Robert Neuhaus of Neillsville, son of Mr. and Mrs. William Neuhaus, has been awarded the Silver Star for gallantry in action.  The decoration was bestowed upon him on a battlefield in North Africa, according to notification, which has come to The Clark County Press.


Mr. and Mrs. Neuhaus, who reside on a farm near Ross Eddy in the Town of Pine Valley, received the first word of the honor through The Press.  They have had little information about the activities of their son Robert, but knew that, being in the Fifth Army, he was seeing plenty of action in Tunisia.


Robert became a member of the armed forces in the summer of 1941 and has been out of the United States since last fall.  The last letter received by Mr. and Mrs. Neuhaus says that he is healthy, with plenty to eat and “Usually quite comfortable, considering the present circumstances.”  He speaks of having been home a year ago and expresses that hope that he may be back again soon.


Mr. and Mrs. Neuhaus have a son, Calvin, in the Navy.  He is a petty officer, engaged in recruiting in Milwaukee.  Their son, Samuel, was a member of the local Service Company and was drowned in Louisiana during maneuvers in September 1941.                                   


Robert Reimer has purchased the O’Brien home at 167 N Hewett Street and will occupy it as his residence.


The home is a modern, 9-room structure, constructed in 1937.  There is a connecting garage.  The lot is 20 x 120 feet.


The house is being reconditioned and minor changes are being made.  When these are completed, Mr. and Mrs. Reimer will live there.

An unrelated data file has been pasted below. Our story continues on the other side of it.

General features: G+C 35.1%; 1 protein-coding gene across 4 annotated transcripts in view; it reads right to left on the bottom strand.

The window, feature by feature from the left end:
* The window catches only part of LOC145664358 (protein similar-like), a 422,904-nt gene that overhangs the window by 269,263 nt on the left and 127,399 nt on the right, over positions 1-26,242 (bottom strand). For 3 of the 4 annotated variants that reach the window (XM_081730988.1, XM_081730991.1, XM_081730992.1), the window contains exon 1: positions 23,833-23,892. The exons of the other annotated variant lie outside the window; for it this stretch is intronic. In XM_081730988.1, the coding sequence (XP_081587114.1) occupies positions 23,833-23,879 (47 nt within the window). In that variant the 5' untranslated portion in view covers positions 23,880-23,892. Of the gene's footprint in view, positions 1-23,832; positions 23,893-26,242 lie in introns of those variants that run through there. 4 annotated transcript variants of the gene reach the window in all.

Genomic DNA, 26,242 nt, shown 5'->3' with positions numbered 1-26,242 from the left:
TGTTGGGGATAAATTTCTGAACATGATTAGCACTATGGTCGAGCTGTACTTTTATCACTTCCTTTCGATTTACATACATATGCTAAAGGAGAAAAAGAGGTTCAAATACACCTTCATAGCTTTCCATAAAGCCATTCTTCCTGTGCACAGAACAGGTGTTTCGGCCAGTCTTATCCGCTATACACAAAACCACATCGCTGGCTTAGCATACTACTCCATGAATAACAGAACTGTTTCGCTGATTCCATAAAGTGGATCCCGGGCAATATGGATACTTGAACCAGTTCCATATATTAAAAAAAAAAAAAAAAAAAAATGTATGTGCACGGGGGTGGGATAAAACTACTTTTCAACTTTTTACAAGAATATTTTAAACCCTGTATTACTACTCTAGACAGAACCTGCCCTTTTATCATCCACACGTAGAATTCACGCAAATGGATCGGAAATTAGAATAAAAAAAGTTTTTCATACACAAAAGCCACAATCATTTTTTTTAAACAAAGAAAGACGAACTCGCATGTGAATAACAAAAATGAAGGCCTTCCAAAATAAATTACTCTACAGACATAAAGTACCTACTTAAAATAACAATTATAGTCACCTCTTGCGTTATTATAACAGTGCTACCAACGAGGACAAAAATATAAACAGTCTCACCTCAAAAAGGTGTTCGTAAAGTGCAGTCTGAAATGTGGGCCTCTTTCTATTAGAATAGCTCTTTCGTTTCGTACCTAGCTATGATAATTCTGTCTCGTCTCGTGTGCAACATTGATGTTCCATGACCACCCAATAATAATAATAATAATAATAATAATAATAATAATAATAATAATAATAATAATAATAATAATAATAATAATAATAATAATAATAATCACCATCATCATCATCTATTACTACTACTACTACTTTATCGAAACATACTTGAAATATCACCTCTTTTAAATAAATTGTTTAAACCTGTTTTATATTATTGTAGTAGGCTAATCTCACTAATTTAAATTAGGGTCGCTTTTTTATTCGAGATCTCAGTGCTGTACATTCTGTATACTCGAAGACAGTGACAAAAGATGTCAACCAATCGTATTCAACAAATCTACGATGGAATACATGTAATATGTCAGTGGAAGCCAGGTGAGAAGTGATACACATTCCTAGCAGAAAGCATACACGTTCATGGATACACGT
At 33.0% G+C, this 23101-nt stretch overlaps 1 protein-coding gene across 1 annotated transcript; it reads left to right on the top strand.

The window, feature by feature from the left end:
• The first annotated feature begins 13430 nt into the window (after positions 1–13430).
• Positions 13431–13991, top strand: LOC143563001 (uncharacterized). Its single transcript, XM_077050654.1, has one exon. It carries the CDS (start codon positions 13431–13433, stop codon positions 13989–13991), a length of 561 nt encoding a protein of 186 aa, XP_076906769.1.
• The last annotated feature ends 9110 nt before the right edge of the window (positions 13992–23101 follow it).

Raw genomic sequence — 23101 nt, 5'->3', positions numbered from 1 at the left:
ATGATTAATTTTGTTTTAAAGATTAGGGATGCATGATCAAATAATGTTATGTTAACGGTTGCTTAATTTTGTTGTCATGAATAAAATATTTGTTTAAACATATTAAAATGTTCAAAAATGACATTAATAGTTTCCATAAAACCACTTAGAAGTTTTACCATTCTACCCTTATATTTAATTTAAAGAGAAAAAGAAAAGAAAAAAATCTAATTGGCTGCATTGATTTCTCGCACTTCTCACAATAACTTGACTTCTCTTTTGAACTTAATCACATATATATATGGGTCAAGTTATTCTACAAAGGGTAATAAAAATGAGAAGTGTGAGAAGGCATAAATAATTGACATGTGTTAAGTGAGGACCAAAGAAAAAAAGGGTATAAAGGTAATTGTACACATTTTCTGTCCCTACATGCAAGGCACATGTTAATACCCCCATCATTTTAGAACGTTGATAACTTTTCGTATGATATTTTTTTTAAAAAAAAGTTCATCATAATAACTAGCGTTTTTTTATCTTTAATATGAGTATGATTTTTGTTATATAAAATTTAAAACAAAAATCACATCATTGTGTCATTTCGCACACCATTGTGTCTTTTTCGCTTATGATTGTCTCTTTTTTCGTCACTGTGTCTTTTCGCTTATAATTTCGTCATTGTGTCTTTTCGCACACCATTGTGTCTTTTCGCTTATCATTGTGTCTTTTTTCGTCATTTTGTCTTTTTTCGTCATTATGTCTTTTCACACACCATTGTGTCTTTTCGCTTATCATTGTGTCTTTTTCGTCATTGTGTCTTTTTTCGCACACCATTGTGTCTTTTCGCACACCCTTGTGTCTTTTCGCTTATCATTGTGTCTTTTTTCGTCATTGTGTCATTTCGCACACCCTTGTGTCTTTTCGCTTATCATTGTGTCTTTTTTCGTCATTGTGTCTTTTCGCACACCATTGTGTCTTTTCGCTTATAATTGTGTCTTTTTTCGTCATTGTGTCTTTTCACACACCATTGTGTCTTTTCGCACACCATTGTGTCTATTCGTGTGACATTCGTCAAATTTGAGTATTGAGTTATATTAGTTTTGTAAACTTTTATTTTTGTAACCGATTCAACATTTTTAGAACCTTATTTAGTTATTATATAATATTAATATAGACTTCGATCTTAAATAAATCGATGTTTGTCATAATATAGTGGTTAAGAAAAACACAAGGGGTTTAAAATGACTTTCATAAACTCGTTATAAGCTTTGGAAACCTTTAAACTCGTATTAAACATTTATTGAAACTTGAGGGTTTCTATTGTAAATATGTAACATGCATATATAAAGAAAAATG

Arnold Gustman has bought the Jack Sprat grocery business, together with the realty in which it is located at the corner of South Hewett and Division.  He will take possession the latter part of this week, the Gustman family occupying the residential apartment in the same building.


The sale was made by Harry Swanson, who will retire from merchandising.  Mr. Swanson expects to engage as a subcontractor in defense construction, working in Madison, Milwaukee and Chicago.  His family will for the present occupy the residence at 216 South Hewett, which is being vacated by the Arnold Gustmans.


Upwards of 80 million dollars in gold, which is owned by the polish Government that for a long time stood in jeopardy of falling into the hands of Germany that in her scramble for gold, obtained $226,600,000 worth belonging  to Belgium, is safe beyond the Nazis’ reach, it was learned from reliable quarters in London today.


The Polish gold, like many a refugee from German-occupied Europe, has made tortuous journeys and has had several narrow escapes since the war began, but unlike many a refugee, it has come through safely.  Its present location is a secret that cannot be told.